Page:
How COVID-19 Impacts Children’s Mental Health
With the emergence of COVID-19, children with existing mental health issues must endure the added burden of a pandemic. Children often rely on schools to provide mental health services, but school closures have made it difficult to access and preserve the quality of these services. Historical research on the effects of pandemics on children’s mental health is limited, but current analyses on the impact of COVID-19, in the U.S. and across the world, can help inform best practices for promoting resilience among children facing adversity.
Mental health supports at school
Due to the public health crisis, educators have had to close their doors and open their laptops, forcing children to adapt to new ways of learning and accessing needed services. Having to relate to teachers, friends, and school staff solely through virtual means may be especially challenging for some students. Distance learning and social isolation because of COVID-19 may worsen existing mental health issues and lead to more mental health cases among children.
Public health experts are particularly concerned for children living with an abusive or substance-dependent guardian. Children growing-up in unsafe homes may view school campuses as dependable, trusted hubs of social support that offer a safe space. While pediatric mental health specialty services may be available in the community, most children who need treatment do not receive it. To bridge the gap, schools play an important role in identifying mental health issues and providing supportive services. Now more than ever, students facing adverse experiences at home, compounded by the consequences of COVID-19, need access to quality mental health services to protect their emotional well-being.
How children are faring outside the U.S.
We don’t yet know the extent of COVID-19’s mental health impact on youth. However, lessons learned from analyzing the impact of shelter-in-place orders instituted in other countries could light the way to how we can best prepare for the future outcomes of our current situation.
Researchers in the UK carried out a survey among youth with existing mental health issues to assess how the pandemic and the subsequent restrictions are affecting them. Although the students understood the need for restrictions like school closures, many reported increased anxiety, problems with sleep, and panic attacks as a result. Key findings indicated 51% of students agreed that the pandemic had made their mental health a bit worse, and 32% agreed it made it much worse. When asked which activities were most helpful for their mental health, the more popular responses were face-to-face calls with friends, watching TV, exercise, and learning new skills. Encouraging youth to participate in these positive activities could help mitigate the added emotional health impacts on youth in the U.S.
In China, research on the mental health effects of school closures during COVID-19 emphasize the need to protect children living in unsafe homes. Researchers found that social distancing measures possibly had a harmful effect on children living in an abusive home, and likely exacerbated abuse during this time of economic uncertainty and stress. In parts of China, reports of domestic violence more than tripled, and increased rates of child abuse, neglect, and exploitation were also reported. China’s cautionary tale leads us to wonder how we can prevent similar adverse outcomes and provide opportunities for resilience for at-risk children.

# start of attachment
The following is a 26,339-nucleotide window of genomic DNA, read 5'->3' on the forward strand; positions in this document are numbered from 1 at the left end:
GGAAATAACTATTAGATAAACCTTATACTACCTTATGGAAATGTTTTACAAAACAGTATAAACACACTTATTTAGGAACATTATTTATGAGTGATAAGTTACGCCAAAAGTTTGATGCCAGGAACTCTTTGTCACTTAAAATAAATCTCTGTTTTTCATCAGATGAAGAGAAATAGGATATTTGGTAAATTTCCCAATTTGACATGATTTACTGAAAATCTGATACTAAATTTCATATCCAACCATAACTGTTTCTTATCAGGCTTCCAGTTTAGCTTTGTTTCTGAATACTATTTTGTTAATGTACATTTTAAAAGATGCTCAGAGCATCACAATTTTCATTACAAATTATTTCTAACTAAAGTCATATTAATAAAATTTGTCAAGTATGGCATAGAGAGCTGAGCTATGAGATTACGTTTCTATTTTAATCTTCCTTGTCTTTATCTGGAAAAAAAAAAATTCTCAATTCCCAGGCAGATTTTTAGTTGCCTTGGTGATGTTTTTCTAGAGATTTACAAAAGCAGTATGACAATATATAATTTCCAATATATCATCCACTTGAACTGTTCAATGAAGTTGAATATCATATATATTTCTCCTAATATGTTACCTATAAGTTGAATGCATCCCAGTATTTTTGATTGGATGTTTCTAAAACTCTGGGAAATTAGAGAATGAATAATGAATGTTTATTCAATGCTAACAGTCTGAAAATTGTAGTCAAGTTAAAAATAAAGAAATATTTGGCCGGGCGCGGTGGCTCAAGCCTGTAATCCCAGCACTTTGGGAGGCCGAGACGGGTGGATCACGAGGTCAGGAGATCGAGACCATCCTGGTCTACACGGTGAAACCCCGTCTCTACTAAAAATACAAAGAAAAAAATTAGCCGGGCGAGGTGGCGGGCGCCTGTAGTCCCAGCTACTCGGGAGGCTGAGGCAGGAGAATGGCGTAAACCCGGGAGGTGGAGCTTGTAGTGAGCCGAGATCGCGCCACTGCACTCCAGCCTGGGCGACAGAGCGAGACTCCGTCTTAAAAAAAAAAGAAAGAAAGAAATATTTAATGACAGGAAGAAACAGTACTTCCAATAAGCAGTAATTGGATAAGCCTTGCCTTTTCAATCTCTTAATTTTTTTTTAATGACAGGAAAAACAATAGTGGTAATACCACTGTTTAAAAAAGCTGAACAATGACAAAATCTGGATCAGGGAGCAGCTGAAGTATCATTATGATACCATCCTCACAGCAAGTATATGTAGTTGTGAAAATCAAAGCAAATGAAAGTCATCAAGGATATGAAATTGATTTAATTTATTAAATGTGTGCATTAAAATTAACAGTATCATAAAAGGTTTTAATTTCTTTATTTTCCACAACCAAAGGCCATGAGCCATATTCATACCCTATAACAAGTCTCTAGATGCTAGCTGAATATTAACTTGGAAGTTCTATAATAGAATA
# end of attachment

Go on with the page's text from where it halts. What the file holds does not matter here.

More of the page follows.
A data-driven approach to resilience
We must safeguard our children’s long-term health by looking at the best data-driven practices for promoting resilience among children facing adversity. The more a child feels connected and supported, the more likely they are to have better long-term emotional health. Beyond support, communities have a shared responsibility to nurture sound mental health practices in children and youth for them to develop effective coping skills and adapt in the face of unexpected challenges.
Having safe, stable, nurturing relationships and environments within the family, community, and at school are critical. School staff may not be able to support their students in-person, but by maintaining their consistent, caring relationships online, they can strengthen children’s resilience against adversity.
Concern for our children’s mental health has only increased since the start of the pandemic, putting a strain on school mental health supports. If students cannot rely on quality mental health services from schools, then we must ensure children receive appropriate care and support in our homes and communities. Timely, yet limited data show COVID-19 is already impacting our children’s mental health, but it is up to us to define to what extent it affects their long-term health and well-being.
Source: KidsData | How COVID-19 Impacts Children’s Mental Health, https://www.kidsdata.org/blog | © Lucile Packard Foundation for Children’s Health. retrieved May 13, 2020. Republished with permission.
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